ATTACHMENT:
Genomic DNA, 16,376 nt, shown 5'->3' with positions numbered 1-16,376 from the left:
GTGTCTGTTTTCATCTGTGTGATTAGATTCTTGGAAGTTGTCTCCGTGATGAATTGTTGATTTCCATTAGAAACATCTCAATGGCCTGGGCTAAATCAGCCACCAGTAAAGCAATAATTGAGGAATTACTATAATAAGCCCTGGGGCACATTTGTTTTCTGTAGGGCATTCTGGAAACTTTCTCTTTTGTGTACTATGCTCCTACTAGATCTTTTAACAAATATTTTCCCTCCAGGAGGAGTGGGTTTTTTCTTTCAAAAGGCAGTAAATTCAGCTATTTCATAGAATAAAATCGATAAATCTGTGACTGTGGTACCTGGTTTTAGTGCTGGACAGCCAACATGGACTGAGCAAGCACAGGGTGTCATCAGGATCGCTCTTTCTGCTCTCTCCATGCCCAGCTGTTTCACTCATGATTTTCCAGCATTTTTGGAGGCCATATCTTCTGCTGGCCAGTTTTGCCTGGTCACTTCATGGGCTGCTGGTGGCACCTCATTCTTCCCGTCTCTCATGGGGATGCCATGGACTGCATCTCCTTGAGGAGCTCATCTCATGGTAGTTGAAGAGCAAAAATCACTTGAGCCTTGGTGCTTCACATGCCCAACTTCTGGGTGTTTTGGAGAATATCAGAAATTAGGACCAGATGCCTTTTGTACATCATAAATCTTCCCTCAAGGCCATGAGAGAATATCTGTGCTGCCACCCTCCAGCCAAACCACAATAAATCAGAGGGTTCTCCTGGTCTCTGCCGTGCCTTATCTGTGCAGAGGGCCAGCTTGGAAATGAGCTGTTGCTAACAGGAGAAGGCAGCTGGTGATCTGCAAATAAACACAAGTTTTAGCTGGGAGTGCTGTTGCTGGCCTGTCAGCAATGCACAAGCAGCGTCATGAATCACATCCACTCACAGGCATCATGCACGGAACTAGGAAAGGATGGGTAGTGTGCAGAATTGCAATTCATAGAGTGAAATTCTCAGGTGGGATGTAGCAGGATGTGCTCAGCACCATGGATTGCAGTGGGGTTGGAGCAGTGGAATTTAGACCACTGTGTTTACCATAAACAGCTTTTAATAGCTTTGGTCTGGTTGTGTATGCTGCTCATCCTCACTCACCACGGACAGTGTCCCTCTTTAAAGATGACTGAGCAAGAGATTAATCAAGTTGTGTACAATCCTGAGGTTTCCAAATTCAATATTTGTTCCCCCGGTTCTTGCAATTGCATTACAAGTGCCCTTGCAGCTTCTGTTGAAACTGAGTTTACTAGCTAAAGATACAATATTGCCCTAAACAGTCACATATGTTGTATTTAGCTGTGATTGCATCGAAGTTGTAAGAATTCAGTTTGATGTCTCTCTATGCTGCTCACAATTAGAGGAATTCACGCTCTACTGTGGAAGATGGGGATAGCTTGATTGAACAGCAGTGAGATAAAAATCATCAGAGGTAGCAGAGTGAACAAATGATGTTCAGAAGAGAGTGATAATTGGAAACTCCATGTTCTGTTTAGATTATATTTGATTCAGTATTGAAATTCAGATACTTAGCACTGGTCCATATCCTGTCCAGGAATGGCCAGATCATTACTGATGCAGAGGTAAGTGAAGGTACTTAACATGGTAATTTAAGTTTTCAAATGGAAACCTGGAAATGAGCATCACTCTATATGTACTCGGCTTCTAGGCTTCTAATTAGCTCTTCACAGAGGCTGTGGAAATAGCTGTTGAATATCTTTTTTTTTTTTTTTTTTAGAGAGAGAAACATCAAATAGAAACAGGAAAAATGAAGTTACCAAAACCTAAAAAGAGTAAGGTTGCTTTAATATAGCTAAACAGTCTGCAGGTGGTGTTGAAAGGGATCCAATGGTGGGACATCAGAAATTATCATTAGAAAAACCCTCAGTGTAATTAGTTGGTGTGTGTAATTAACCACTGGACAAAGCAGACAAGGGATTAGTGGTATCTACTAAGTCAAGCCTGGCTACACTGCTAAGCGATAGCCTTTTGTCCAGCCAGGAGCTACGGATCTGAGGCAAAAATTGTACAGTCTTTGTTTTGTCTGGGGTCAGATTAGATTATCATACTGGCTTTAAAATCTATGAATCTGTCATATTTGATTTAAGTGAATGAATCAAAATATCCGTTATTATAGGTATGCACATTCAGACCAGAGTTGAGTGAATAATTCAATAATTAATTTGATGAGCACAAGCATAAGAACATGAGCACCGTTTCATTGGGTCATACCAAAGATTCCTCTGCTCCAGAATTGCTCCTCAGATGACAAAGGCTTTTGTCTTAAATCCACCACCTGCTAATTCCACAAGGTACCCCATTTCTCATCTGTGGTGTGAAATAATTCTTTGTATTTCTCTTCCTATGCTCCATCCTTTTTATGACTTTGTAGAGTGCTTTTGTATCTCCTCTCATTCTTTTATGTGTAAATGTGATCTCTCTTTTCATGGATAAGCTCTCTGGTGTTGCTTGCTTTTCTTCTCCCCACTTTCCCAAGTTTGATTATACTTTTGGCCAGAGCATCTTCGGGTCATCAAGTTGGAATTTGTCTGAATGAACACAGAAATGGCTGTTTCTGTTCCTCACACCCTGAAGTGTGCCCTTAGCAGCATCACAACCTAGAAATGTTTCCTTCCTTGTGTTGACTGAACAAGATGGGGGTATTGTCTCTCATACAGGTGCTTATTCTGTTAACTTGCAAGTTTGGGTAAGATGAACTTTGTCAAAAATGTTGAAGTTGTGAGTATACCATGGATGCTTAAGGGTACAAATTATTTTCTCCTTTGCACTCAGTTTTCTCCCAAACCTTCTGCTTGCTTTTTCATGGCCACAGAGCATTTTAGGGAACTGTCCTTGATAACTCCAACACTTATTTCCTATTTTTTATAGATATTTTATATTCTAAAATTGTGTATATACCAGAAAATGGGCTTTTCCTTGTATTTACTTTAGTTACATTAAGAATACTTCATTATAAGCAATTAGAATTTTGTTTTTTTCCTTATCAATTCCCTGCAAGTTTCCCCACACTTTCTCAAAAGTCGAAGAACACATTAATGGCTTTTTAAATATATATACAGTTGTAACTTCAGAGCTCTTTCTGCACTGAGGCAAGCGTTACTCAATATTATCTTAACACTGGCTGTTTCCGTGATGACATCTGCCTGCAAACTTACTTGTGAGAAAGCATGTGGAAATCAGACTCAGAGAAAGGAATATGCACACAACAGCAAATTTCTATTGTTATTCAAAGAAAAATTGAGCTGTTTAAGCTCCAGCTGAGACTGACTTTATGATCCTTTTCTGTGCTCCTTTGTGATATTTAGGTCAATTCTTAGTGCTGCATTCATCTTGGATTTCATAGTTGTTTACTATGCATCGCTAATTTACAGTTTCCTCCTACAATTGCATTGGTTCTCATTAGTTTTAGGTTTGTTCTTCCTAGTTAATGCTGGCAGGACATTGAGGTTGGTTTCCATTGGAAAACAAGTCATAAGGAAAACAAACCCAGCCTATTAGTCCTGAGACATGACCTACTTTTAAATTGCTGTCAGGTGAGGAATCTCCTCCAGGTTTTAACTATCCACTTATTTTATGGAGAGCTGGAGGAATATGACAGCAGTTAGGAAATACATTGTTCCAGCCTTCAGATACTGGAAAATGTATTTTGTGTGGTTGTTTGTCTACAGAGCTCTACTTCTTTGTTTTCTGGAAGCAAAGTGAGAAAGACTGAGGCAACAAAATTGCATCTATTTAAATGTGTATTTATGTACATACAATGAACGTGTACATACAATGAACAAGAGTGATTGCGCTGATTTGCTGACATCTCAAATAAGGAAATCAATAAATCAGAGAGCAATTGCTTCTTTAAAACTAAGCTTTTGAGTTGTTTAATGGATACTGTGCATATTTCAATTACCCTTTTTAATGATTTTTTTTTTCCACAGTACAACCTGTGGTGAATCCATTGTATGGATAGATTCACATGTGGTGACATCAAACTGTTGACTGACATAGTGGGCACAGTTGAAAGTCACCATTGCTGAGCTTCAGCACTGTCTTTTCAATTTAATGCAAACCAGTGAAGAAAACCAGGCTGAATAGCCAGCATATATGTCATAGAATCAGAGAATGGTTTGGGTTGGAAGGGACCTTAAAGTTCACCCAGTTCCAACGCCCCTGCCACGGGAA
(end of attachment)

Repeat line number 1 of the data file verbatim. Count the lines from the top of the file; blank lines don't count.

Genomic DNA, 16,376 nt, shown 5'->3' with positions numbered 1-16,376 from the left: